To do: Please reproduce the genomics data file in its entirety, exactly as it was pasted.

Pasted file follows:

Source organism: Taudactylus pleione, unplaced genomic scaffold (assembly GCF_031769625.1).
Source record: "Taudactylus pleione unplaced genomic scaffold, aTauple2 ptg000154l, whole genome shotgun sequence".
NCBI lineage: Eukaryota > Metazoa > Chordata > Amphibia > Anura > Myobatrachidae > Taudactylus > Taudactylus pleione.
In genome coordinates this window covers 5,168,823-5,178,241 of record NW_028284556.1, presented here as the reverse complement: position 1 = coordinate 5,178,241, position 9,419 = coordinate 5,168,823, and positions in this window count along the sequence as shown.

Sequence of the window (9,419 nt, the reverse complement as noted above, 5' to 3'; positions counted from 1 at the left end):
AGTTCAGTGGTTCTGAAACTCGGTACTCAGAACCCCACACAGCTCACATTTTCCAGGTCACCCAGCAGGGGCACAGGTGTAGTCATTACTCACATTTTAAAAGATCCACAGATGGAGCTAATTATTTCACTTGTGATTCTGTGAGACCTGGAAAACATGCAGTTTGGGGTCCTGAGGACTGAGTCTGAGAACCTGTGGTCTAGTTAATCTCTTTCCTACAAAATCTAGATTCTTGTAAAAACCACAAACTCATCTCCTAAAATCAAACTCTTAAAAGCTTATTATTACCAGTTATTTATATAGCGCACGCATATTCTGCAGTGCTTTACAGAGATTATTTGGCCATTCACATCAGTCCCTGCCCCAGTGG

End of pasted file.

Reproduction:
Source organism: Taudactylus pleione, unplaced genomic scaffold (assembly GCF_031769625.1).
Source record: "Taudactylus pleione unplaced genomic scaffold, aTauple2 ptg000154l, whole genome shotgun sequence".
NCBI lineage: Eukaryota > Metazoa > Chordata > Amphibia > Anura > Myobatrachidae > Taudactylus > Taudactylus pleione.
In genome coordinates this window covers 5,168,823-5,178,241 of record NW_028284556.1, presented here as the reverse complement: position 1 = coordinate 5,178,241, position 9,419 = coordinate 5,168,823, and positions in this window count along the sequence as shown.

Sequence of the window (9,419 nt, the reverse complement as noted above, 5' to 3'; positions counted from 1 at the left end):
AGTTCAGTGGTTCTGAAACTCGGTACTCAGAACCCCACACAGCTCACATTTTCCAGGTCACCCAGCAGGGGCACAGGTGTAGTCATTACTCACATTTTAAAAGATCCACAGATGGAGCTAATTATTTCACTTGTGATTCTGTGAGACCTGGAAAACATGCAGTTTGGGGTCCTGAGGACTGAGTCTGAGAACCTGTGGTCTAGTTAATCTCTTTCCTACAAAATCTAGATTCTTGTAAAAACCACAAACTCATCTCCTAAAATCAAACTCTTAAAAGCTTATTATTACCAGTTATTTATATAGCGCACGCATATTCTGCAGTGCTTTACAGAGATTATTTGGCCATTCACATCAGTCCCTGCCCCAGTGG